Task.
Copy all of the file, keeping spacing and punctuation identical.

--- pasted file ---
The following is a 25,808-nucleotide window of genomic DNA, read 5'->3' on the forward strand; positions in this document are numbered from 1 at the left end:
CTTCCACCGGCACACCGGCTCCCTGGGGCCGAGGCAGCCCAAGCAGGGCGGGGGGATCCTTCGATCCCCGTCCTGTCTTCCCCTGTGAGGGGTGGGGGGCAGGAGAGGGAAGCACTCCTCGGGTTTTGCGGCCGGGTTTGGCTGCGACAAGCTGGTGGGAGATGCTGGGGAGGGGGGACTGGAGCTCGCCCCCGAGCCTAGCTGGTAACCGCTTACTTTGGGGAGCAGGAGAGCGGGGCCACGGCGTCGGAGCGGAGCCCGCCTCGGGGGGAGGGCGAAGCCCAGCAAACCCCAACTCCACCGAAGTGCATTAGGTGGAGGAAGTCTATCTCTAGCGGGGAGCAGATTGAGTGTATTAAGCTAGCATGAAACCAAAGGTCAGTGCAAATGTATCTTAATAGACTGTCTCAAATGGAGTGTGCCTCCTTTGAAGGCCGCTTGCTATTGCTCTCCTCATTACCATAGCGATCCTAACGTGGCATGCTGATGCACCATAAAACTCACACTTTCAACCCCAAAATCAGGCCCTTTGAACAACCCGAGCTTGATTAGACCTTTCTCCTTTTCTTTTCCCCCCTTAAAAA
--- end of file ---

The following is a 25,808-nucleotide window of genomic DNA, read 5'->3' on the forward strand; positions in this document are numbered from 1 at the left end:
CTTCCACCGGCACACCGGCTCCCTGGGGCCGAGGCAGCCCAAGCAGGGCGGGGGGATCCTTCGATCCCCGTCCTGTCTTCCCCTGTGAGGGGTGGGGGGCAGGAGAGGGAAGCACTCCTCGGGTTTTGCGGCCGGGTTTGGCTGCGACAAGCTGGTGGGAGATGCTGGGGAGGGGGGACTGGAGCTCGCCCCCGAGCCTAGCTGGTAACCGCTTACTTTGGGGAGCAGGAGAGCGGGGCCACGGCGTCGGAGCGGAGCCCGCCTCGGGGGGAGGGCGAAGCCCAGCAAACCCCAACTCCACCGAAGTGCATTAGGTGGAGGAAGTCTATCTCTAGCGGGGAGCAGATTGAGTGTATTAAGCTAGCATGAAACCAAAGGTCAGTGCAAATGTATCTTAATAGACTGTCTCAAATGGAGTGTGCCTCCTTTGAAGGCCGCTTGCTATTGCTCTCCTCATTACCATAGCGATCCTAACGTGGCATGCTGATGCACCATAAAACTCACACTTTCAACCCCAAAATCAGGCCCTTTGAACAACCCGAGCTTGATTAGACCTTTCTCCTTTTCTTTTCCCCCCTTAAAAA